Q&A Candidate: Republican 2nd Congressional District Primary | local government
Two GOP candidates vying for Wisconsin’s 2nd congressional district will meet in the Aug. 9 primary, with the winner facing U.S. incumbent Mark Pocan, D-Black Earth, in the Nov. 8 general election. The term is two years. Douglas Alexander, who is running as an independent, will also stand in the November 8 ballot. The 2nd Congressional District is heavily Democratic and includes Dane, Iowa, Lafayette, Sauk, and Green counties, as well as parts of Richland and Rock counties.
Address: 1049 Miller Road Mineral Point
Use: Ground Crew Supervisor, High Ground
Before elected mandate: None
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Other public service: Varied volunteering through faith-based organizations since 2008, Wildlife Foster with Wisconsin WildCare since 2017
Education: Music engraving, private learning (in progress)
Email or Website: www.CharityBarryforCongress.com
Address: 111 W. Wilson Street, Apt. 307 Madison
Use: Lawyer, private practice
Before elected mandate: None
Other public service: None
Education: Bachelor of Laws, Masters
Email or website: www.olsenforliberty.com
Questions and answers
Why are you the best candidate for the job?
Barry: I am a permanent resident of the 2nd congressional district who is ready to fight to truly represent the people. We need a representative who loves our country, puts people above party narratives, and works for lasting results on fleeting signals of virtue. I am that candidate and I will not back down under pressure.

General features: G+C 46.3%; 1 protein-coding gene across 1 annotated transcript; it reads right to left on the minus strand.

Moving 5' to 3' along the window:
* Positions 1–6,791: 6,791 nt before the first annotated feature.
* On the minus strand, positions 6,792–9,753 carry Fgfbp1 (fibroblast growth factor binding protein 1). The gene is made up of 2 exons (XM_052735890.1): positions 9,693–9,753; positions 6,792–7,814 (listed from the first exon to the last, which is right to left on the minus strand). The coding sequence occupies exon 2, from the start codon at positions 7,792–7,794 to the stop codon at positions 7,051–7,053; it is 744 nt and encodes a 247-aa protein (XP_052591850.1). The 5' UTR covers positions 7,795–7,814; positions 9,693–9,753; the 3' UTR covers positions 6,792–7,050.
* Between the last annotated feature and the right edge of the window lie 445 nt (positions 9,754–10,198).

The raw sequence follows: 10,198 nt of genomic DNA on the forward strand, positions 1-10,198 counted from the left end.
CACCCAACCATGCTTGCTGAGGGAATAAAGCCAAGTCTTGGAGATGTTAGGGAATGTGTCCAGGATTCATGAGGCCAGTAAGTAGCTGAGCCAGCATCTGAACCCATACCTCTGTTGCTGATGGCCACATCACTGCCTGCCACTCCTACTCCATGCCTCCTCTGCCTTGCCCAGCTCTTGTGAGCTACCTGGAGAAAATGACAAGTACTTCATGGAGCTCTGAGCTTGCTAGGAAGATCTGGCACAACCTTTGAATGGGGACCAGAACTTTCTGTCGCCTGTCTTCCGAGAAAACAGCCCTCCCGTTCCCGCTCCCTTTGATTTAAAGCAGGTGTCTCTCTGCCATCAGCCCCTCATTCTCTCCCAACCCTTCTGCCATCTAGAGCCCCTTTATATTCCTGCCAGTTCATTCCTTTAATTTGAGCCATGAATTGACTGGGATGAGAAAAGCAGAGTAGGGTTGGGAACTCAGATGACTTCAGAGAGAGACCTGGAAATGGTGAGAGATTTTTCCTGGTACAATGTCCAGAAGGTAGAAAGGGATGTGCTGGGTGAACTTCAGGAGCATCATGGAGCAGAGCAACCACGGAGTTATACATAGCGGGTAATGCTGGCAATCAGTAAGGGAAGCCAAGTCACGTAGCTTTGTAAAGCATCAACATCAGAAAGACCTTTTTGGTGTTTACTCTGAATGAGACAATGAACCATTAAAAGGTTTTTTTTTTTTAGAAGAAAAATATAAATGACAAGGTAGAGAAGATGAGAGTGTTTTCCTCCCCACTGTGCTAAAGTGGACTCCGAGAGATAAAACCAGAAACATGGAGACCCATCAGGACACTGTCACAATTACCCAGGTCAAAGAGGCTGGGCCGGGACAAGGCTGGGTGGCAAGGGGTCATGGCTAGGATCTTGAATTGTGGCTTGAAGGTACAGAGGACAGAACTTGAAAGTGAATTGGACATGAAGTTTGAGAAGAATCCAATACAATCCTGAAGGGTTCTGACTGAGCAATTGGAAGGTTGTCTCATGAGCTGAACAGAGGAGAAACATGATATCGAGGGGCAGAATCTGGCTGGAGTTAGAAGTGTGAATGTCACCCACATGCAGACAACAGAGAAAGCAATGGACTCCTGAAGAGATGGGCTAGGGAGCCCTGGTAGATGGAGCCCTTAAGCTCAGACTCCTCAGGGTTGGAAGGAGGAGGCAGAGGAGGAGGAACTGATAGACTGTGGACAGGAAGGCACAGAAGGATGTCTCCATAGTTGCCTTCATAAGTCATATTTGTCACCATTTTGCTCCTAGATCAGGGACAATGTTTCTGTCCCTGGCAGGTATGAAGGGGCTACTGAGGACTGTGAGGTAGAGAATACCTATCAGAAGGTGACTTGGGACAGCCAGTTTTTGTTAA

Olsen: The incumbent has been in office for five terms, I think it is important to bring new voices and new energy to Congress.
What unique experience/expertise do you bring to the office?
Barry: Hard work in a blue-collar business and strong relationships with people, from immigrants to multi-generational farmers, from successful business owners to low-income families, and everything in between, has taught me valuable practical life lessons. and gave me the ability to take a multifaceted perspective in Washington. Coming from a background that isn’t focused on politics, but really being able to understand the effects of politics on our daily lives, makes it easier to focus on decision-making in DC. I’m not a career politician, a wealthy lawyer, or a high-class socialite, and that sets me apart.
Olsen: I conducted civil litigation in the Wisconsin and federal court systems for 17 years, primarily representing Wisconsin landowners to protect their constitutional rights. Working in the court system, advocating against the government, and doing a significant amount of appellate work all provide a good understanding of how laws actually work once they are written and passed.
What do you see as the biggest challenge facing Congress and how would you work to address it in the next term?
Barry: Congress must take action against the inflation that is crippling our citizens. We need to balance our national budget, looking honestly at what we can cut or reduce; achieve energy independence responsibly; bring manufacturing home to become independent in production; stop inciting the destruction of farmland with unreliable industrial energy developments; simplify the tax code for the average American.
Olsen: I think the biggest challenge is how to win back the respect of Congress with the American people. Currently, congressional approval is less than 20%. Congress will have to work together to get the economy back on track so families can make ends meet. Working together will also build public approval: the public is tired of bickering, they want elected leaders to work together to solve the country’s problems.